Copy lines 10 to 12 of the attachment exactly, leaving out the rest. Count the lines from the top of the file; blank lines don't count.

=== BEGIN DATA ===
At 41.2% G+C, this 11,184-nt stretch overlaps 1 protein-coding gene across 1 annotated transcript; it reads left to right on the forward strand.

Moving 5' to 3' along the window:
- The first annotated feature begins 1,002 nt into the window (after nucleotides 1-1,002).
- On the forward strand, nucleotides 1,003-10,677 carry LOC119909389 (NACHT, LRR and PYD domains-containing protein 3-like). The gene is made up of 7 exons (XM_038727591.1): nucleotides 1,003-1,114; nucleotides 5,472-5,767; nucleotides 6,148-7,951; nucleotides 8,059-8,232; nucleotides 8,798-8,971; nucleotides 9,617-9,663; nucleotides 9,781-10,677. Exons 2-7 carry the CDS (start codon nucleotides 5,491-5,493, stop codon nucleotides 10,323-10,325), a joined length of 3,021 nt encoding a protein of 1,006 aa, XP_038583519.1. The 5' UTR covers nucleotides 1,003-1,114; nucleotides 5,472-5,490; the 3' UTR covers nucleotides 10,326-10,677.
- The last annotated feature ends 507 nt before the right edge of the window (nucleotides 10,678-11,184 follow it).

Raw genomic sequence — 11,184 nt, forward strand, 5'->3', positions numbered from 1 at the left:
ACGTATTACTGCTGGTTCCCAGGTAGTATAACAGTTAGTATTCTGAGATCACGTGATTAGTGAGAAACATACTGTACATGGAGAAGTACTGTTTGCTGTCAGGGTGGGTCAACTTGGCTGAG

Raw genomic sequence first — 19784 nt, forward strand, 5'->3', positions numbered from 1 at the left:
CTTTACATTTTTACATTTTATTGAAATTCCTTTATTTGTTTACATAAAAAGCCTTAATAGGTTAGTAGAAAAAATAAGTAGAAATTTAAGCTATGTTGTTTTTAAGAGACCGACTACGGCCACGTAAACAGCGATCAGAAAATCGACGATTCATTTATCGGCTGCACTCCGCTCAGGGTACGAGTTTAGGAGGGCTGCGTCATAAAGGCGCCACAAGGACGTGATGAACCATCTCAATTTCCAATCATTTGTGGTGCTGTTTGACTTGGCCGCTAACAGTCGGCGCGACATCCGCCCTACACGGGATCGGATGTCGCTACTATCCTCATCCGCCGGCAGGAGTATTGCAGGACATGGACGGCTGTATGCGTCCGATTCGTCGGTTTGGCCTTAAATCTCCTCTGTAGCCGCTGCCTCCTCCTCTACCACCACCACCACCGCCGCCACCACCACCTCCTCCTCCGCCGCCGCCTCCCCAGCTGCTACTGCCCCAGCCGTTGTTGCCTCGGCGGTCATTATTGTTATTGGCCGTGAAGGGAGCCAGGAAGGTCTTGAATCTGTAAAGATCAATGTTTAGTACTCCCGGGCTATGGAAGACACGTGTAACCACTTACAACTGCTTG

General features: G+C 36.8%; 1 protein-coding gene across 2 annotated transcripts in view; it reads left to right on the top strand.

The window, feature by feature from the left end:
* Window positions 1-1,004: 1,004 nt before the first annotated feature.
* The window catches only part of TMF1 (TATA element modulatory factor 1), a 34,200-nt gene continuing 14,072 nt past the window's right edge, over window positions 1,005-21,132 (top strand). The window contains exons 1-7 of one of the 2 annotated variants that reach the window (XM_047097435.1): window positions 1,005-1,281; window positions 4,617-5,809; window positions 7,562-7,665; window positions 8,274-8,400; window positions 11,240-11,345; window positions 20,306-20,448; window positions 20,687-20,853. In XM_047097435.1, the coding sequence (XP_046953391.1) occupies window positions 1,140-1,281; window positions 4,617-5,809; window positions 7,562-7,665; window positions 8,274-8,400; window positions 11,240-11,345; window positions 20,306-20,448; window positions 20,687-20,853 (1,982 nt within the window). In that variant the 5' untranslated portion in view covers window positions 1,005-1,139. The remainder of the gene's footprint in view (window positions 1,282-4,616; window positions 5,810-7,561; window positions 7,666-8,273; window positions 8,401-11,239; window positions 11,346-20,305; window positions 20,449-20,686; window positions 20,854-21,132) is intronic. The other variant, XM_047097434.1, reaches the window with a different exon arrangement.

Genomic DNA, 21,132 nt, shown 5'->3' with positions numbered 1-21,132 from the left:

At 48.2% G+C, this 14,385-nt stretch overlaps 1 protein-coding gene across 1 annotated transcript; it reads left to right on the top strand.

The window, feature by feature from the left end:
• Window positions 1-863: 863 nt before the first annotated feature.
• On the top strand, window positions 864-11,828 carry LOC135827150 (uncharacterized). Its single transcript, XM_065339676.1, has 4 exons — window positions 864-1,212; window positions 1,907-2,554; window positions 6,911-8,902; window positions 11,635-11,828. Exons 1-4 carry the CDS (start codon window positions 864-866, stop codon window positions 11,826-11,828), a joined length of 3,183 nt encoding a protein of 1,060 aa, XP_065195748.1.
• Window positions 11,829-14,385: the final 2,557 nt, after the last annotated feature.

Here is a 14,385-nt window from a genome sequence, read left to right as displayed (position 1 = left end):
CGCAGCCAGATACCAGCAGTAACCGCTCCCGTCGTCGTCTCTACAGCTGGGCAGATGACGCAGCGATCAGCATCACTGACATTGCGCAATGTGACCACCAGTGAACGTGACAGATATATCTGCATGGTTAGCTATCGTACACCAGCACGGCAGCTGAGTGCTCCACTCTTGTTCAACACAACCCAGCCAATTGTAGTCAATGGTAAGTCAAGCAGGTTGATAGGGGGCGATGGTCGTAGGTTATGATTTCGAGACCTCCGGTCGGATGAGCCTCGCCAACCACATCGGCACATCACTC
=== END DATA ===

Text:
General features: G+C 36.8%; 1 protein-coding gene across 2 annotated transcripts in view; it reads left to right on the top strand.

The window, feature by feature from the left end:
* Window positions 1-1,004: 1,004 nt before the first annotated feature.